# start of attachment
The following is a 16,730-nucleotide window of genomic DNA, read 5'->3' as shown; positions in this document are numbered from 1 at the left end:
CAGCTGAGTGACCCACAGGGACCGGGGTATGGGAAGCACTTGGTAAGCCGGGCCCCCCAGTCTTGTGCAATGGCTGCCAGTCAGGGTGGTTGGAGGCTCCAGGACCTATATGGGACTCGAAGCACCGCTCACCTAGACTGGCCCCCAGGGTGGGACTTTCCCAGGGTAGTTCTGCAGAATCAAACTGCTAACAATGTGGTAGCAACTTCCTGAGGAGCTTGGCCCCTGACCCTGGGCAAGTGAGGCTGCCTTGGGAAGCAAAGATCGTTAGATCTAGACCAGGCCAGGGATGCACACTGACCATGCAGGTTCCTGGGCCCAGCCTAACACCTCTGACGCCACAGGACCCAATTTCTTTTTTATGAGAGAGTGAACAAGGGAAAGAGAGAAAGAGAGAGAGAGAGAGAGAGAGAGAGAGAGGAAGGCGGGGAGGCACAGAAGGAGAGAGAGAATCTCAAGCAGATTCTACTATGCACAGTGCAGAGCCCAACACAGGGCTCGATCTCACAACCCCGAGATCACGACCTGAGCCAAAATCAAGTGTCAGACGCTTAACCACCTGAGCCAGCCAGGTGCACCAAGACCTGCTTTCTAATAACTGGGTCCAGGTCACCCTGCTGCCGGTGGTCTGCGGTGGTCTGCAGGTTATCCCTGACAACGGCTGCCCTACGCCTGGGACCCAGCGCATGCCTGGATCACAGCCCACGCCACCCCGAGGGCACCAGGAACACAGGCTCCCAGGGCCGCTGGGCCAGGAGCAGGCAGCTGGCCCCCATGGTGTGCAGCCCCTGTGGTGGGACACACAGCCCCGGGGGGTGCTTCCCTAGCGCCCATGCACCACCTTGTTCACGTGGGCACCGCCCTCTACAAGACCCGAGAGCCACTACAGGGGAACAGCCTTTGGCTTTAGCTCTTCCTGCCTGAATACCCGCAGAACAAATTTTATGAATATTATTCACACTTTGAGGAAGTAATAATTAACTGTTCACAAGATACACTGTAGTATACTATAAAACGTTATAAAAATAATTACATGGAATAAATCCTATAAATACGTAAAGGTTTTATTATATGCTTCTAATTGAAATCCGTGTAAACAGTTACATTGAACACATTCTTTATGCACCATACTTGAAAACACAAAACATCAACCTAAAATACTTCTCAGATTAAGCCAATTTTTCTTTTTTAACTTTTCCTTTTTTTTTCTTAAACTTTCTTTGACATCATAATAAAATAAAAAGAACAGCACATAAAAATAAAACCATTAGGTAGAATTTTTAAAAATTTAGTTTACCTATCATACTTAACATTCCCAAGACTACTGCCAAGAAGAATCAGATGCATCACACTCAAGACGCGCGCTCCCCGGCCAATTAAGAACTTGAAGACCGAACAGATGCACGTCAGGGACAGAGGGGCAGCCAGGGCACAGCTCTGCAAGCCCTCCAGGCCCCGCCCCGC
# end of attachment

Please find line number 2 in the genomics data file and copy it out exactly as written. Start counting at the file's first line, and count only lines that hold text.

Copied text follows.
CAGCTGAGTGACCCACAGGGACCGGGGTATGGGAAGCACTTGGTAAGCCGGGCCCCCCAGTCTTGTGCAATGGCTGCCAGTCAGGGTGGTTGGAGGCTCCAGGACCTATATGGGACTCGAAGCACCGCTCACCTAGACTGGCCCCCAGGGTGGGACTTTCCCAGGGTAGTTCTGCAGAATCAAACTGCTAACAATGTGGTAGCAACTTCCTGAGGAGCTTGGCCCCTGACCCTGGGCAAGTGAGGCTGCCTTGGGAAGCAAAGATCGTTAGATCTAGACCAGGCCAGGGATGCACACTGACCATGCAGGTTCCTGGGCCCAGCCTAACACCTCTGACGCCACAGGACCCAATTTCTTTTTTATGAGAGAGTGAACAAGGGAAAGAGAGAAAGAGAGAGAGAGAGAGAGAGAGAGAGAGAGGAAGGCGGGGAGGCACAGAAGGAGAGAGAGAATCTCAAGCAGATTCTACTATGCACAGTGCAGAGCCCAACACAGGGCTCGATCTCACAACCCCGAGATCACGACCTGAGCCAAAATCAAGTGTCAGACGCTTAACCACCTGAGCCAGCCAGGTGCACCAAGACCTGCTTTCTAATAACTGGGTCCAGGTCACCCTGCTGCCGGTGGTCTGCGGTGGTCTGCAGGTTATCCCTGACAACGGCTGCCCTACGCCTGGGACCCAGCGCATGCCTGGATCACAGCCCACGCCACCCCGAGGGCACCAGGAACACAGGCTCCCAGGGCCGCTGGGCCAGGAGCAGGCAGCTGGCCCCCATGGTGTGCAGCCCCTGTGGTGGGACACACAGCCCCGGGGGGTGCTTCCCTAGCGCCCATGCACCACCTTGTTCACGTGGGCACCGCCCTCTACAAGACCCGAGAGCCACTACAGGGGAACAGCCTTTGGCTTTAGCTCTTCCTGCCTGAATACCCGCAGAACAAATTTTATGAATATTATTCACACTTTGAGGAAGTAATAATTAACTGTTCACAAGATACACTGTAGTATACTATAAAACGTTATAAAAATAATTACATGGAATAAATCCTATAAATACGTAAAGGTTTTATTATATGCTTCTAATTGAAATCCGTGTAAACAGTTACATTGAACACATTCTTTATGCACCATACTTGAAAACACAAAACATCAACCTAAAATACTTCTCAGATTAAGCCAATTTTTCTTTTTTAACTTTTCCTTTTTTTTTCTTAAACTTTCTTTGACATCATAATAAAATAAAAAGAACAGCACATAAAAATAAAACCATTAGGTAGAATTTTTAAAAATTTAGTTTACCTATCATACTTAACATTCCCAAGACTACTGCCAAGAAGAATCAGATGCATCACACTCAAGACGCGCGCTCCCCGGCCAATTAAGAACTTGAAGACCGAACAGATGCACGTCAGGGACAGAGGGGCAGCCAGGGCACAGCTCTGCAAGCCCTCCAGGCCCCGCCCCGC